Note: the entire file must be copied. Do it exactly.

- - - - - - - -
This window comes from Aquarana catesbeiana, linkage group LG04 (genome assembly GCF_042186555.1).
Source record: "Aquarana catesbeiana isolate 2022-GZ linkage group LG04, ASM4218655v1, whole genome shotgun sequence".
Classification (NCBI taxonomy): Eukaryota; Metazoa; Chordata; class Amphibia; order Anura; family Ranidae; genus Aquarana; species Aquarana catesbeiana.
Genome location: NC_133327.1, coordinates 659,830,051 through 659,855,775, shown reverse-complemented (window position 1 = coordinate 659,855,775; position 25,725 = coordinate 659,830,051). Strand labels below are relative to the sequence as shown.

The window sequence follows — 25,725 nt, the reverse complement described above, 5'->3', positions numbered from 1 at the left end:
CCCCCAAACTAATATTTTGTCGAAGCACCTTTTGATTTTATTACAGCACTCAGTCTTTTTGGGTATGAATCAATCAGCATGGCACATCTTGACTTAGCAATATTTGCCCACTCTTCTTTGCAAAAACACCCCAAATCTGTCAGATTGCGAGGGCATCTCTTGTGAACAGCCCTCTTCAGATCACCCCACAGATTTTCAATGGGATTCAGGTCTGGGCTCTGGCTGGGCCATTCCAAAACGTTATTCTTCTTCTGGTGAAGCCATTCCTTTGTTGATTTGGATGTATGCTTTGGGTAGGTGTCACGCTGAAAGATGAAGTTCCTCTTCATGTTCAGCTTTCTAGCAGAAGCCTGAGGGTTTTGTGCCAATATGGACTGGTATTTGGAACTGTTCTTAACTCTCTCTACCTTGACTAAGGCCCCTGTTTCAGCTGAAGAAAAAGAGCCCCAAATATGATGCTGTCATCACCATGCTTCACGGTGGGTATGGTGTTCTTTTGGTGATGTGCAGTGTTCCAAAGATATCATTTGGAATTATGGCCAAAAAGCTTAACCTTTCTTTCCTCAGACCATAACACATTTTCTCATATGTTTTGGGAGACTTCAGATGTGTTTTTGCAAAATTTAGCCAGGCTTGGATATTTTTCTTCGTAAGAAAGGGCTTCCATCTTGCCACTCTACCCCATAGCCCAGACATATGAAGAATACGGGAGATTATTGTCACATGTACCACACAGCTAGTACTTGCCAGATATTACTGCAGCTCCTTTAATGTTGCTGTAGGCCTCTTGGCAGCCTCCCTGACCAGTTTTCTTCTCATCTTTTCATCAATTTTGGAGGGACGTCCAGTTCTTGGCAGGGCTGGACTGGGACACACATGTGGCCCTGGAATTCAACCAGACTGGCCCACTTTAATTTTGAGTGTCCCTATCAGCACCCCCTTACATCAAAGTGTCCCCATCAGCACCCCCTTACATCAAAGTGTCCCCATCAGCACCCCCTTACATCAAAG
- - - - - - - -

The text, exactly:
This window comes from Aquarana catesbeiana, linkage group LG04 (genome assembly GCF_042186555.1).
Source record: "Aquarana catesbeiana isolate 2022-GZ linkage group LG04, ASM4218655v1, whole genome shotgun sequence".
Classification (NCBI taxonomy): Eukaryota; Metazoa; Chordata; class Amphibia; order Anura; family Ranidae; genus Aquarana; species Aquarana catesbeiana.
Genome location: NC_133327.1, coordinates 659,830,051 through 659,855,775, shown reverse-complemented (window position 1 = coordinate 659,855,775; position 25,725 = coordinate 659,830,051). Strand labels below are relative to the sequence as shown.

The window sequence follows — 25,725 nt, the reverse complement described above, 5'->3', positions numbered from 1 at the left end:
CCCCCAAACTAATATTTTGTCGAAGCACCTTTTGATTTTATTACAGCACTCAGTCTTTTTGGGTATGAATCAATCAGCATGGCACATCTTGACTTAGCAATATTTGCCCACTCTTCTTTGCAAAAACACCCCAAATCTGTCAGATTGCGAGGGCATCTCTTGTGAACAGCCCTCTTCAGATCACCCCACAGATTTTCAATGGGATTCAGGTCTGGGCTCTGGCTGGGCCATTCCAAAACGTTATTCTTCTTCTGGTGAAGCCATTCCTTTGTTGATTTGGATGTATGCTTTGGGTAGGTGTCACGCTGAAAGATGAAGTTCCTCTTCATGTTCAGCTTTCTAGCAGAAGCCTGAGGGTTTTGTGCCAATATGGACTGGTATTTGGAACTGTTCTTAACTCTCTCTACCTTGACTAAGGCCCCTGTTTCAGCTGAAGAAAAAGAGCCCCAAATATGATGCTGTCATCACCATGCTTCACGGTGGGTATGGTGTTCTTTTGGTGATGTGCAGTGTTCCAAAGATATCATTTGGAATTATGGCCAAAAAGCTTAACCTTTCTTTCCTCAGACCATAACACATTTTCTCATATGTTTTGGGAGACTTCAGATGTGTTTTTGCAAAATTTAGCCAGGCTTGGATATTTTTCTTCGTAAGAAAGGGCTTCCATCTTGCCACTCTACCCCATAGCCCAGACATATGAAGAATACGGGAGATTATTGTCACATGTACCACACAGCTAGTACTTGCCAGATATTACTGCAGCTCCTTTAATGTTGCTGTAGGCCTCTTGGCAGCCTCCCTGACCAGTTTTCTTCTCATCTTTTCATCAATTTTGGAGGGACGTCCAGTTCTTGGCAGGGCTGGACTGGGACACACATGTGGCCCTGGAATTCAACCAGACTGGCCCACTTTAATTTTGAGTGTCCCTATCAGCACCCCCTTACATCAAAGTGTCCCCATCAGCACCCCCTTACATCAAAGTGTCCCCATCAGCACCCCCTTACATCAAAG